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Thursday, August 12, 2021

HCBS During the Pandemic

Molly O’Malley Watts, MaryBeth Musumeci, and Meghana Ammula at KFF:
The COVID-19 pandemic presented a public health emergency that was unprecedented in its scope and duration and brought new focus to the long-standing unmet need for home and community-based services (HCBS) among seniors and people with disabilities and direct care workforce shortages. Recognizing Medicaid’s role as the primary payer for HCBS, this issue brief presents early findings from the most recent KFF 50-state survey of Medicaid HCBS programs. It focuses on state policies adopted in response to challenges posed by the pandemic, the pandemic’s impact on Medicaid HCBS enrollees and providers, and states’ early plans for the new American Rescue Plan Act (ARPA) 10 percentage point temporary increase in federal Medicaid matching funds for HCBS. We survey states about HCBS provided through state plan authorities and waivers. There were 277 HCBS waivers in FY 2018. Overall, 41 states responded to the survey by mid-July 2021, accounting for 87% of total HCBS spending nationally in FY 2018, though response rates for specific questions varied. We highlight some specific state examples where states provided additional information with their responses. Key finding include the following:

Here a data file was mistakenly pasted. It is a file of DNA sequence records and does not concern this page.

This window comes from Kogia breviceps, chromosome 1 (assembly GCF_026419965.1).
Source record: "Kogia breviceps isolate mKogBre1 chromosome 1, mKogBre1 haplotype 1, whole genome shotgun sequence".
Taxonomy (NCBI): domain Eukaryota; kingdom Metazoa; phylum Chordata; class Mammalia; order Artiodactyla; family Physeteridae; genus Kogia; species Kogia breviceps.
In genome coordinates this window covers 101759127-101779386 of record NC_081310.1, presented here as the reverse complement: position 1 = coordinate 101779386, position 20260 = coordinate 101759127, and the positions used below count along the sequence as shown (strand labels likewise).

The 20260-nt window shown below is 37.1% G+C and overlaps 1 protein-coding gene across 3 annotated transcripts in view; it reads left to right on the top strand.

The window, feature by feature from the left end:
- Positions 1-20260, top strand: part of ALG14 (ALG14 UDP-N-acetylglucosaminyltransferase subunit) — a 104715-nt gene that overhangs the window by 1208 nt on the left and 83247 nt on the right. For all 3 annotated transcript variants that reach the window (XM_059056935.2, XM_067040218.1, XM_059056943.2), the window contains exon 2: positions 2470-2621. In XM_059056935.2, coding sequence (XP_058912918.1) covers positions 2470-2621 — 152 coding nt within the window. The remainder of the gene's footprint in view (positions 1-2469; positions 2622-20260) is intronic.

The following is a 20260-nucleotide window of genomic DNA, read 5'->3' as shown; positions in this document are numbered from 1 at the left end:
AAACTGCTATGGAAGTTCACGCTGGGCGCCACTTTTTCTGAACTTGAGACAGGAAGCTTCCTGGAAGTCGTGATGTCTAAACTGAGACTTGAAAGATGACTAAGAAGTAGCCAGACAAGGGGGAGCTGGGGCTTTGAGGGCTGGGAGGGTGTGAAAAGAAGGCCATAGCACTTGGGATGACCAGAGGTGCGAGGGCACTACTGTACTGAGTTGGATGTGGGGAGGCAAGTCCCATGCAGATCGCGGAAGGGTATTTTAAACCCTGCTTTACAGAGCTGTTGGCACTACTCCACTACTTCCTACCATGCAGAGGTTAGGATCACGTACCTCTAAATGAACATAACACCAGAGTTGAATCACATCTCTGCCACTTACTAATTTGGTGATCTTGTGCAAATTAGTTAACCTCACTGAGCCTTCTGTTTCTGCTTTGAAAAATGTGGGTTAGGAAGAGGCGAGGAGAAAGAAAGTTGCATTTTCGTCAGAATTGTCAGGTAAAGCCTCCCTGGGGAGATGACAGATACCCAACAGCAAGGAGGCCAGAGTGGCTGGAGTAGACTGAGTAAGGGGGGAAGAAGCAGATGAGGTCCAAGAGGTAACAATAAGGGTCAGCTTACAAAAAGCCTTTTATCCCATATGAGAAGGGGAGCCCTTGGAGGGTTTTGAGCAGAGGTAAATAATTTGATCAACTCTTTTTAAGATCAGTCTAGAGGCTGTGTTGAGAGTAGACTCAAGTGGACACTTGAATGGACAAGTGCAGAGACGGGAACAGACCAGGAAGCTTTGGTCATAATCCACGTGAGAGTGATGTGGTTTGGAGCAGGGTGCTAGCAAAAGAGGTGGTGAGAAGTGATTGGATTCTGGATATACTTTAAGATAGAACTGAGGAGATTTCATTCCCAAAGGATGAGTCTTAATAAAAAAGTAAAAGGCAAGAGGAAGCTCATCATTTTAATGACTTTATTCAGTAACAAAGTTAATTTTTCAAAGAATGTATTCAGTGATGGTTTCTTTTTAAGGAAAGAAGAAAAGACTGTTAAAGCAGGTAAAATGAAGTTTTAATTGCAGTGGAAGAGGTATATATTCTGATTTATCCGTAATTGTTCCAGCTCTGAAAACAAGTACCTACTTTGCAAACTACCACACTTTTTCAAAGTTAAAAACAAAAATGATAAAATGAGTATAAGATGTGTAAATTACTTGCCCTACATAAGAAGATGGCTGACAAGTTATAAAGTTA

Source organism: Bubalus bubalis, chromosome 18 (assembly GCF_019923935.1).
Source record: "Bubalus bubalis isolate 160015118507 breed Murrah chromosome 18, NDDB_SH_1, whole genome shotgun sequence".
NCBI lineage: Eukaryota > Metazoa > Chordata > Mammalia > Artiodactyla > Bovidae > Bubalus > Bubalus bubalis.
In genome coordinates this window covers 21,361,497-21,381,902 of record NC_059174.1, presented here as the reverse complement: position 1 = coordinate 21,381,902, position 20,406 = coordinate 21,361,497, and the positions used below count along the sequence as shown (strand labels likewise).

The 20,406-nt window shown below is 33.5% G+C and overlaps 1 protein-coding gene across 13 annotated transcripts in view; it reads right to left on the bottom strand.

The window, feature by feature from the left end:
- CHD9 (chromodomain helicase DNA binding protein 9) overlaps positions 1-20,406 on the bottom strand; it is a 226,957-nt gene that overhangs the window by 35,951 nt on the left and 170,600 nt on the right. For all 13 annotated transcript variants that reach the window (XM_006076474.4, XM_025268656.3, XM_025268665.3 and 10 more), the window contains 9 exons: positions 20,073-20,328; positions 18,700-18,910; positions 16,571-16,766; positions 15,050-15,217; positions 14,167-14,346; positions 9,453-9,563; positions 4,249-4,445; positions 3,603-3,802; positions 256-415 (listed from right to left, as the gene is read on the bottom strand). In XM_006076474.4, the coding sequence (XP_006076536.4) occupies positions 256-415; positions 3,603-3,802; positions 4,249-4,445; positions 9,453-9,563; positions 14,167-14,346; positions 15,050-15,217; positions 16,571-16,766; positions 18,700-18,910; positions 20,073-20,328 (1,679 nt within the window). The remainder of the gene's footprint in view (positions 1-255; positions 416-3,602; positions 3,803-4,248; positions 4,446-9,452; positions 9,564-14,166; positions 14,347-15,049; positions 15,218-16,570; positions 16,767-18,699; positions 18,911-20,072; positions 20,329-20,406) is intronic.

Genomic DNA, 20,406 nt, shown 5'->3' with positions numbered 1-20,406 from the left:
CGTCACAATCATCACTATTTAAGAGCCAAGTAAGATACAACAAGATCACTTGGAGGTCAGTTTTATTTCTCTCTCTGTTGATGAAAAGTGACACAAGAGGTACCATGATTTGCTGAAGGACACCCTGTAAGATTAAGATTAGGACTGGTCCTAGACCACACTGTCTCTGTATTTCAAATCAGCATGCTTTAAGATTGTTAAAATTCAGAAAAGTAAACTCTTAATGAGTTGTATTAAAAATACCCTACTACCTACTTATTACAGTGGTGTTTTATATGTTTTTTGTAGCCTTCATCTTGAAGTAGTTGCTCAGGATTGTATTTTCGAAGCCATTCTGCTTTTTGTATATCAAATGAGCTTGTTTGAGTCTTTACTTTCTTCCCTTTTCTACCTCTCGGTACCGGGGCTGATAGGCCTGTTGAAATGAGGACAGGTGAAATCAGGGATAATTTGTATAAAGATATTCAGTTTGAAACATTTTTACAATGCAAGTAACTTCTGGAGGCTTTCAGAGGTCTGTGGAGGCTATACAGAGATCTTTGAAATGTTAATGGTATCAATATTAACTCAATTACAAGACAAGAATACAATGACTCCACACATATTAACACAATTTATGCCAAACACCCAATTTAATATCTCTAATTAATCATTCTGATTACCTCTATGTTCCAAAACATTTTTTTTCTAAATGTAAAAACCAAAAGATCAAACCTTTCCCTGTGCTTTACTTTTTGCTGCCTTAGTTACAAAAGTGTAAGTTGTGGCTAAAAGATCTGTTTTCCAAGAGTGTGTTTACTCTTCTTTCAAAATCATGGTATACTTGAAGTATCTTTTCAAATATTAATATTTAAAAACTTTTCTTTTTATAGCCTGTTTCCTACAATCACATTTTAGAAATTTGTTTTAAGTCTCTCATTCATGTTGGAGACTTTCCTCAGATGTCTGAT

• Important data gaps remain, with just under half of responding states tracking COVID-19 vaccination rates among Medicaid HCBS enrollees. At the same time, state HCBS programs are playing a role in facilitating vaccine access for HCBS enrollees, with most responding states adopting multiple policies in this area. Over one-third of responding states have publicly available data on COVID-19 cases and deaths among HCBS enrollees.
  • The Medicaid HCBS provider infrastructure declined during the pandemic, with two-thirds of responding states reporting a permanent closure of at least one provider. Most of these states reported permanent closures among more than one HCBS provider type. States most frequently cited workforce shortages as the pandemic’s primary impact on in-home and group home services, while closures due to social distancing measures was the most frequently reported primary impact on adult day health and supported employment programs.